Embryology of the Ear

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Ear has a very complex source of development. The sound conductive apparatus develops from the branchial apparatus whereas the sound perceptive apparatus develops from the ectodermal otocyst (pars otica). Because of this dual source of origin the developmental anomaly that produced commonly affects either the sound conductive system which includes anomaly of the external and/or the middle ear or the sound perceptive apparatus which includes the labyrinth. Both these anomalies rarely coexist because of different source of origin.
Development of the External Ear
This develops around the first branchial cleft.
The Pinna
Around 6th week of intrauterine life six hillocks or ‘tubercles of His’ appear around the first branchial cleft. The first tubercle is derived from the first branchial arch and the rest from the 2nd branchial arch. Some authors believe that the first 3 tubercles develop from the first arch and the rest from the 2nd arch.
Structures derived from Various Hillocks
1. Tragus
2. Crus of the helix
3. Helix
4. Antihelix
5. Scapha and the antitragus
6. Earlobule
The ear takes definitive form by the end of third month of intrauterine life. Defective fusion of the tubercles gives rise to preauricular sinus and failure of the development of the hillocks causes anotia. Defective development of 4th tubercle can cause absence of antihelix leading to ‘bat ear’ deformity.

External Auditory Canal
This develops around the first branchial cleft as an invagination into a funnel-shaped pit to form a primary external auditory canal. Subsequent medial growth with a solid core of ectoderm leads to formation of a meatal plate called the secondary external auditory canal. Between 8th and 10th week of IUL, the solid core of epithelium undergoes canalization forming the definitive external auditory canal.
Anomalies of the External Auditory Canal
1. Complete atresia
2. Shallow depression
3. Changes in the curvature of the canal
4. Stenosis
Development of Tympanomastoid Cavity and Eustachian Tube
Around 3rd week of IUL the first pharyngeal pouch develops which is phylogenetic ally the aquatic gill apparatus. This out pouching of the first pharyngeal pouch gives rise to two components namely:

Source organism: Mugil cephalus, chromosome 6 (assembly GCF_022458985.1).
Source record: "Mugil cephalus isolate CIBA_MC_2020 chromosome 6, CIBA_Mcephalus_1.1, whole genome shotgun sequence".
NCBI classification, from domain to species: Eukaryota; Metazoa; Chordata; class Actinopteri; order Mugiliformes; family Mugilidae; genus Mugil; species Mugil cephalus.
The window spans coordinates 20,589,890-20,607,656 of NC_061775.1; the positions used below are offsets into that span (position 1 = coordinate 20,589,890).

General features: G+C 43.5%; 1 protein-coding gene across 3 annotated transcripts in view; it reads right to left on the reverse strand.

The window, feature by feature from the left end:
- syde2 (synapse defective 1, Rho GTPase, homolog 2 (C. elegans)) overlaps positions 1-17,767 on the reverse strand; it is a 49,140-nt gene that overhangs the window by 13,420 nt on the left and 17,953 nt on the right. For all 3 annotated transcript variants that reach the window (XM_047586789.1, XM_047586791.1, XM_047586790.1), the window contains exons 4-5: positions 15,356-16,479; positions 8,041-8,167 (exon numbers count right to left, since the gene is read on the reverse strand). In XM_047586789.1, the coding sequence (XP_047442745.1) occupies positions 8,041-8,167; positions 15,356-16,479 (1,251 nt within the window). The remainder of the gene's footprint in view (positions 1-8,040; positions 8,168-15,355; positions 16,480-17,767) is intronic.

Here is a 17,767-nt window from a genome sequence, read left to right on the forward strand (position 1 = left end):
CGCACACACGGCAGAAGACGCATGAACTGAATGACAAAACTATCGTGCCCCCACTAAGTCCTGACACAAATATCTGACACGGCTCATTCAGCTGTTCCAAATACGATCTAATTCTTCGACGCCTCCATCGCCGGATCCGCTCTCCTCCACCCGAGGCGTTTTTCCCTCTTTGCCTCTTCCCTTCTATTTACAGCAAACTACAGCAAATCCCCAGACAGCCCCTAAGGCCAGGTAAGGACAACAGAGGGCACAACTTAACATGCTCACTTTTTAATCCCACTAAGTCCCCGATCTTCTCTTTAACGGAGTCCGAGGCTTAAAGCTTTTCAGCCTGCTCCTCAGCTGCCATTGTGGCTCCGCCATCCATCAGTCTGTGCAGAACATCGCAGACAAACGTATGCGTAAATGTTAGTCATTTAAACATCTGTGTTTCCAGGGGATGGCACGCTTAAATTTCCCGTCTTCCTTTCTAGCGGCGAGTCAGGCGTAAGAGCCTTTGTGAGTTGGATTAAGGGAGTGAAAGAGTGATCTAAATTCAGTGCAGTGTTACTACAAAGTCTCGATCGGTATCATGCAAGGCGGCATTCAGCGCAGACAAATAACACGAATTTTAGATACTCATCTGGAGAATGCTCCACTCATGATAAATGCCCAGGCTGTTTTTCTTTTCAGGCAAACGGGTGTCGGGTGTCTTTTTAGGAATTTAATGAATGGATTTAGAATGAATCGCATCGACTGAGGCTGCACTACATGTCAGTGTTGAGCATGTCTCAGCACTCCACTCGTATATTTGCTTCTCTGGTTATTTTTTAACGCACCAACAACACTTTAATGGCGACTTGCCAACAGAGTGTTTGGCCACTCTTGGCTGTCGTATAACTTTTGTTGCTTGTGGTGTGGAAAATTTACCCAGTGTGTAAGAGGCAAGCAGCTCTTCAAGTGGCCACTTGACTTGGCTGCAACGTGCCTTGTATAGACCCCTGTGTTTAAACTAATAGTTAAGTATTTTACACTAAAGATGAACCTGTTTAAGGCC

1. The proximal narrow part which forms the eustachian tube.
2. The distal dilated part which gives rise to the developing middle ear cleft and is known as the tubotympanic recess. This forms the definitive tympanic cavity by progressively and systematically invaginating into the adjacent mesenchyme.
Towards the later part of the fetal life a diverticulum appears from the tubotympanic recess which subsequently forms the mastoid antrum. This antrum is about 3 mm thickness at birth and it increases 1 mm every year till it reaches the adult size of 15 mm thickness.

Development of Ossicles
Anson in 1959 described the details of the development of the ossicles. The first arch cartilage (Meckel’s cartilage) forms the head of the malleus and the body of the incus. The second arch forms the manubrium (handle) of the malleus and the long process of the incus and the crurae of the stapes. These sources of development confirm the various developmental anomalies involving the ossicles as encountered during surgery. The foot plate of the stapes develops from three sources namely:
1. The outer periosteal layer of the otic capsule.
2. Middle enchondral layer from the otic capsule.
3. Inner endosteal layer is same as the endosteum of the bony labyrinth and develops from the periotic mesoderm.

Development of Middle Ear Spaces and Folds
The envelopment of the ossicles by the mucous membrane lining of the tubotympanic recess occurs between 3-7 months. This mucous lining while encircling the ossicles form numerous folds and spaces as follows

1. Attic compartments
2. Compartment of mesotympanum
Anterior malleolar fold
• Neck of malleus to ant. margin of tympanic sulcus.
Posterior malleolar fold
• Neck of malleus to post margin of tympanic sulcus.
Tensor Tympani fold
Tensor tympani tendon

Prussak’s Space
It is a potential space which may be the first to involve during the extension of cholesteatoma, it is bounded by:
• Laterally by shrapnell’s membrane (Pars flacida)
• Medially by the neck of malleus
• Superiorly by fibers of lateral malleolar fold
• Inferiorly lateral process of malleus

Development of the Inner Ear
The inner ear develops from the otic capsule (pars otica). Initially a thickening appears in the ectoderm of the hindbrain known as otic placode. It later invaginates forming otic cyst which is also known as otic capsule. Subsequent differentiation of this otic cyst leads to formation of membranous labyrinth. The mesoderm surrounding the otic capsule forms the bony labyrinth which attains the adult size at around 4th week of fetal life.


1. The sound conducting apparatus develops from the branchial apparatus, whereas the sound perceptive apparatus from the ectodermal otocyst.
2. The pinna develops from the six hillocks around the 1st branchial cleft.
3. Defective fusion of tubercles gives rise to pre-auricular sinus.
4. The outpouching of the 1st pharyngeal pouch gives rise to a proximal narrow part that forms the eustachian tube and distal dilated part that forms the middle ear cavity.
5. Prussak’s space is a potential space lateral to the sharpnell’s membrane and medially by the neck muscles that can be involved during the extension of cholesteatoma.



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